Berlin : the downfall 1945 by Antony Beevor
London : Penguin Books, 2007 ISBN 9780141032399
From his bestseller Stalingrad, to the work under review here, and others such as D-Day, The Battle for Spain, and his new work The Second World War, Antony Beevor has carved out a very successful niche as the early 21st Century interpreter of the catastrophic events of the mid 20th.
Berlin : the downfall was initially published a few years after Stalingrad, and follows the same (successful) pattern. The reader is lead more or less chronologically through the timespan in the book, where Beevor's exposition is leavened and enlightened by apposite quotation from various sources both high and low. Thankfully Beevor has a keen sense of the apposite, and a finely honed sense of narrative, which make his books compulsive reading, as clear as they can be, while also imparting a large amount of information.
Although this book is about the downfall of Berlin, the first half of the book is taken up with the preliminary battles between the Russians and the Germans, from the Oder-Neisse line, through the Battle of the Seelow Heights, and on to Berlin itself. Beevor brings the political aspect of the situation into perspective early on in the book, with Stalin's desperate desire to gain the prize of the Nazi capital for himself, and Eisenhower's desire to save his troop's lives trumping any desire for what he considered pointless grandstanding.
Many military histories become hard to follow, with names of armies jostling with place names; adding up to an alphabet soup that can confuse even the attentive reader. Beevor mostly manages to avoid this problem, while still giving the reader all the information required to know who was doing what to whom, when.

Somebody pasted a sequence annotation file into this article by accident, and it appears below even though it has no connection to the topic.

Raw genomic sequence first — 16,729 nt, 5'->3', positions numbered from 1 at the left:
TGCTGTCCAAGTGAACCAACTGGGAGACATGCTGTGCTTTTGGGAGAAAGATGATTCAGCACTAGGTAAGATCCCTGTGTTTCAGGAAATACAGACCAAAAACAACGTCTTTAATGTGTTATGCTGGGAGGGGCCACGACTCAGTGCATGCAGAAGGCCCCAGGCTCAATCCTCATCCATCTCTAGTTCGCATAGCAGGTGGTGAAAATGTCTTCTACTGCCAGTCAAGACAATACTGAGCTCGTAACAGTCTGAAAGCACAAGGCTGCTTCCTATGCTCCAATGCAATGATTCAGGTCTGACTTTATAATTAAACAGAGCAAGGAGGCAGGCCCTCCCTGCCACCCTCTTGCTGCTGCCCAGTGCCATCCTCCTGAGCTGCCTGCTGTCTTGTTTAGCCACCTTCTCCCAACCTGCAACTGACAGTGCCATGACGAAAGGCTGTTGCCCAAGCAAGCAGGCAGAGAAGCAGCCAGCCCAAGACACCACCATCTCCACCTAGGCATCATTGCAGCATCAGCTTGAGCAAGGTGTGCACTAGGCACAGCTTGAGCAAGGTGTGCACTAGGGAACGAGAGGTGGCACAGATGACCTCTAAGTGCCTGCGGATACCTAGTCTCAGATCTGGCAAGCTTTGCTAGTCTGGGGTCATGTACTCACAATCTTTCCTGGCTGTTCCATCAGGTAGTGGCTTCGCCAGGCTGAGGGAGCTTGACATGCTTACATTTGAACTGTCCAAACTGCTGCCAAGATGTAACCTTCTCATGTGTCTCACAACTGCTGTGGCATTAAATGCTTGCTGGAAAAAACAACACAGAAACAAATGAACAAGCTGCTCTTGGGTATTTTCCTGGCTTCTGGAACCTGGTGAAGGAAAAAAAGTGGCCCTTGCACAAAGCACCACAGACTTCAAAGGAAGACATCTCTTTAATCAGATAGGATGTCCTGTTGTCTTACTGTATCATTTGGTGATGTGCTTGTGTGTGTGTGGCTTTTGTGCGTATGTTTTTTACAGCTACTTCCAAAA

The absurdity of the Nazi party in collapse is shown, with images of Goring writing to commanders in April 1945 complaining troops were not saluting him correctly, or of Himmler believing that the Allies would see him as someone they could deal with in peace negotiations.
The terror of the average German, whether in the Wehrmacht, the SS, or a civilian, is well described (the members of the SS in particular were right to be terrified of the Russians, as they were generally shot out of hand on capture). While many tried to fool themselves that this tragedy was undeserved, Beevor recounts a chilling quote from an army veteran to a crowd of civilians in a train in Berlin, close to the end "....We have to win this war. We must not lose our courage. If others win the war, and if they do to us only a fraction of what we have done in the occupied territories, there won't be a single German left in a few weeks."
By the end of the battle, there were certainly a lot less Germans and Russians. In their eagerness to be the first to take Berlin, the Russian commanders sent all their armies into the capital, squeezing them together so much that the Russian shelling killed both German and Russian indiscriminately, and Russian armies were firing at each others' positions. The end, when it came, was with a whimper rather than a bang. Once word of Hitler's death spread through Berlin (through Russian leaflets and broadcast), the remaining resistance faltered, with only a few SS groups fighting to the last man. Zhukov, the successful Russian commander, got to take the salute at the victory parade in Moscow, but was rarely seen in public again, as the political hierarchy of the USSR were afraid of his (deserved) popularity - even the truth about Hitler's death was kept from him for twenty years, a final indignity he found hard to swallow.
Even after the end of hostilities there were deaths. Many Russians died from the effects of drinking industrial solvents in lieu of alcohol, and Beevor recounts one tragic case of a German prisoner, released by the Russians after surviving the last SS massacre, being accidentally shot to death by one of his rescuers in the drunken party that followed.
Berlin : the downfall is a magnificent piece of work - meticulously researched, thrillingly told, and destined to be a major work on this period in history for some time to come. While some knowledge of events prior to the final battle for Berlin helps the reader to get more from this book, it is not a requirement, and Berlin will be a valuable resource now that we are entering a period where World War II is becoming "ancient" history (ask any teenager....). Excellent and informative reading.
Cheers for now, from
A View Over the Bell